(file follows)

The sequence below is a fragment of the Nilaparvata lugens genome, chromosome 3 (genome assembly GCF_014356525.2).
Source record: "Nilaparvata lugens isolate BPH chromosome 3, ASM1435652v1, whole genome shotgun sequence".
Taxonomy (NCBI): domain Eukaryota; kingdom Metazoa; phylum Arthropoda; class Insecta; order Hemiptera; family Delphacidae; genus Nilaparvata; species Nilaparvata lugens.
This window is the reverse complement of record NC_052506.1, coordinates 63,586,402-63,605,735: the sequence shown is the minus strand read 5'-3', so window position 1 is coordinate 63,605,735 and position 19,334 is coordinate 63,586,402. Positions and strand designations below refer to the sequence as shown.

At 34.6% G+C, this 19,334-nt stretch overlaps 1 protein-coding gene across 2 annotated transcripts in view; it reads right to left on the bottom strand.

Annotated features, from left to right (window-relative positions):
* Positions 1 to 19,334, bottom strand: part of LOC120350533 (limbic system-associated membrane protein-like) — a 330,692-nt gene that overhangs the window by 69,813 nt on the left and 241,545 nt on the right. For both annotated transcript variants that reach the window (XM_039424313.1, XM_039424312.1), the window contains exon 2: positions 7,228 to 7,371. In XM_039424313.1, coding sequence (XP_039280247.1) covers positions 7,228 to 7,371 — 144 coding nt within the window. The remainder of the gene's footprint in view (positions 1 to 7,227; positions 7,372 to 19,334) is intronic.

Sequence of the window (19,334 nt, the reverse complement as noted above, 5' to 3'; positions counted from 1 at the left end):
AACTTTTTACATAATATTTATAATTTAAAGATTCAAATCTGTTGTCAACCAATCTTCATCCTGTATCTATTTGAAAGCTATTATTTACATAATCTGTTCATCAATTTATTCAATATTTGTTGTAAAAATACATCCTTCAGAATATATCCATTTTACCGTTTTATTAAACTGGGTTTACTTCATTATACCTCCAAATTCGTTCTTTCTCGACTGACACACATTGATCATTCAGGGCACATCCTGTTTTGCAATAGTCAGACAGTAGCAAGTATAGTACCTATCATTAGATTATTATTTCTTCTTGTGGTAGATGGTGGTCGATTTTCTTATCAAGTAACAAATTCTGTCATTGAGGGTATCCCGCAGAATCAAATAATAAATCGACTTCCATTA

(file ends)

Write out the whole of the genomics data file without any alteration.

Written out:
The sequence below is a fragment of the Nilaparvata lugens genome, chromosome 3 (genome assembly GCF_014356525.2).
Source record: "Nilaparvata lugens isolate BPH chromosome 3, ASM1435652v1, whole genome shotgun sequence".
Taxonomy (NCBI): domain Eukaryota; kingdom Metazoa; phylum Arthropoda; class Insecta; order Hemiptera; family Delphacidae; genus Nilaparvata; species Nilaparvata lugens.
This window is the reverse complement of record NC_052506.1, coordinates 63,586,402-63,605,735: the sequence shown is the minus strand read 5'-3', so window position 1 is coordinate 63,605,735 and position 19,334 is coordinate 63,586,402. Positions and strand designations below refer to the sequence as shown.

At 34.6% G+C, this 19,334-nt stretch overlaps 1 protein-coding gene across 2 annotated transcripts in view; it reads right to left on the bottom strand.

Annotated features, from left to right (window-relative positions):
* Positions 1 to 19,334, bottom strand: part of LOC120350533 (limbic system-associated membrane protein-like) — a 330,692-nt gene that overhangs the window by 69,813 nt on the left and 241,545 nt on the right. For both annotated transcript variants that reach the window (XM_039424313.1, XM_039424312.1), the window contains exon 2: positions 7,228 to 7,371. In XM_039424313.1, coding sequence (XP_039280247.1) covers positions 7,228 to 7,371 — 144 coding nt within the window. The remainder of the gene's footprint in view (positions 1 to 7,227; positions 7,372 to 19,334) is intronic.

Sequence of the window (19,334 nt, the reverse complement as noted above, 5' to 3'; positions counted from 1 at the left end):
AACTTTTTACATAATATTTATAATTTAAAGATTCAAATCTGTTGTCAACCAATCTTCATCCTGTATCTATTTGAAAGCTATTATTTACATAATCTGTTCATCAATTTATTCAATATTTGTTGTAAAAATACATCCTTCAGAATATATCCATTTTACCGTTTTATTAAACTGGGTTTACTTCATTATACCTCCAAATTCGTTCTTTCTCGACTGACACACATTGATCATTCAGGGCACATCCTGTTTTGCAATAGTCAGACAGTAGCAAGTATAGTACCTATCATTAGATTATTATTTCTTCTTGTGGTAGATGGTGGTCGATTTTCTTATCAAGTAACAAATTCTGTCATTGAGGGTATCCCGCAGAATCAAATAATAAATCGACTTCCATTA